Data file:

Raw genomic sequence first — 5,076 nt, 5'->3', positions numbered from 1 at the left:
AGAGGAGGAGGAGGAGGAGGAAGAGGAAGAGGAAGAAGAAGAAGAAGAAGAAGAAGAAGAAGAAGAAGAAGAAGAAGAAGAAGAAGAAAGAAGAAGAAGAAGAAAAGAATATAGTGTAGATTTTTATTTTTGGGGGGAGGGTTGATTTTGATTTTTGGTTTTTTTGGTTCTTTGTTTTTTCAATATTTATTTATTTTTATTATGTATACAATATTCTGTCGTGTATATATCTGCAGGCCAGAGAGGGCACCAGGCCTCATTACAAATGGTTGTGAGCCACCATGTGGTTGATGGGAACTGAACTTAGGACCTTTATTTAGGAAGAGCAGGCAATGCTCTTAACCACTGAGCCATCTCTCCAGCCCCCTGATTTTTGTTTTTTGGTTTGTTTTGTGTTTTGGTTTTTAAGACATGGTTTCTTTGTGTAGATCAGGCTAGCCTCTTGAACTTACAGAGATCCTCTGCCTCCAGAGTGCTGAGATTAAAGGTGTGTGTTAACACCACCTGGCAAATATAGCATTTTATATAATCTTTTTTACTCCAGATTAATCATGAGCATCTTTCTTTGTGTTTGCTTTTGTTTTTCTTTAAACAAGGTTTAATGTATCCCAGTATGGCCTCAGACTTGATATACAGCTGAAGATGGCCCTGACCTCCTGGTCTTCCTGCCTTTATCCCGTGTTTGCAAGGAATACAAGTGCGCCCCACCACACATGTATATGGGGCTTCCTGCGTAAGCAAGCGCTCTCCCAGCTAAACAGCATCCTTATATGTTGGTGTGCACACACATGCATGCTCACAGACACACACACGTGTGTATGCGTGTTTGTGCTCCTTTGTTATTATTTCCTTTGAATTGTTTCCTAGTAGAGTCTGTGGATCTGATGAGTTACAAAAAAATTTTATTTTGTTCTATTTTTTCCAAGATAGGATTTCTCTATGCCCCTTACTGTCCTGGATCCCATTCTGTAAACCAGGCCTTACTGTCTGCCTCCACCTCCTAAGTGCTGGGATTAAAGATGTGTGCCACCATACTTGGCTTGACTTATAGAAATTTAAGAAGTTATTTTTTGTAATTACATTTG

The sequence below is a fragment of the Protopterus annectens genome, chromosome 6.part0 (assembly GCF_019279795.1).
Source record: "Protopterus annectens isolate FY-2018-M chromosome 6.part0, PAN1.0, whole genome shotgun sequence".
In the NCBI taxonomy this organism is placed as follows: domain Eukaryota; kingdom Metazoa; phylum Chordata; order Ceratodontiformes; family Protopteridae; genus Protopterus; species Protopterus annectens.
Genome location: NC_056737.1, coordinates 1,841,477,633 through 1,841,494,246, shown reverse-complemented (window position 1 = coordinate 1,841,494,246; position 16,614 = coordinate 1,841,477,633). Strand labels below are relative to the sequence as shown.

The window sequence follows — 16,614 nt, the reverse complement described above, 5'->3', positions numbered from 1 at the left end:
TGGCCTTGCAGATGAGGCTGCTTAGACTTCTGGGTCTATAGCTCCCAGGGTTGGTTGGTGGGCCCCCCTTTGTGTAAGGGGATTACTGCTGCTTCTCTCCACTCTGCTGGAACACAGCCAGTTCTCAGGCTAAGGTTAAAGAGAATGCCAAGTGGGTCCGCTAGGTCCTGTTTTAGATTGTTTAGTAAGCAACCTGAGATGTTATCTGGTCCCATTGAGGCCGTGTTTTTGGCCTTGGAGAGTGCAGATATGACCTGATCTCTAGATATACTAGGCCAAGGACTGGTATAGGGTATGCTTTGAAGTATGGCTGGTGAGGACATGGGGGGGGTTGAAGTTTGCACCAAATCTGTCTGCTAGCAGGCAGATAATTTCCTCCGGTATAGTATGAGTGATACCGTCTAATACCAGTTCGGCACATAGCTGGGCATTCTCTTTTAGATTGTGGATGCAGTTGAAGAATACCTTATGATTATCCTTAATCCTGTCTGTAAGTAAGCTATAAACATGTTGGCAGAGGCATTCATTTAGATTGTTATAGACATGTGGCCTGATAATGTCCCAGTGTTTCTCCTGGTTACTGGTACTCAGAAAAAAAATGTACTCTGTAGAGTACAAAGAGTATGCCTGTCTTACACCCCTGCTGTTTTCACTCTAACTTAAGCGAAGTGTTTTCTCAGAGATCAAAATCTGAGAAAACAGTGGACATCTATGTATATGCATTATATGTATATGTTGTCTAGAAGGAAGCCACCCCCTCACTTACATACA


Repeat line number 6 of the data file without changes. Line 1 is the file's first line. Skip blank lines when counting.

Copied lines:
Genome location: NC_056737.1, coordinates 1,841,477,633 through 1,841,494,246, shown reverse-complemented (window position 1 = coordinate 1,841,494,246; position 16,614 = coordinate 1,841,477,633). Strand labels below are relative to the sequence as shown.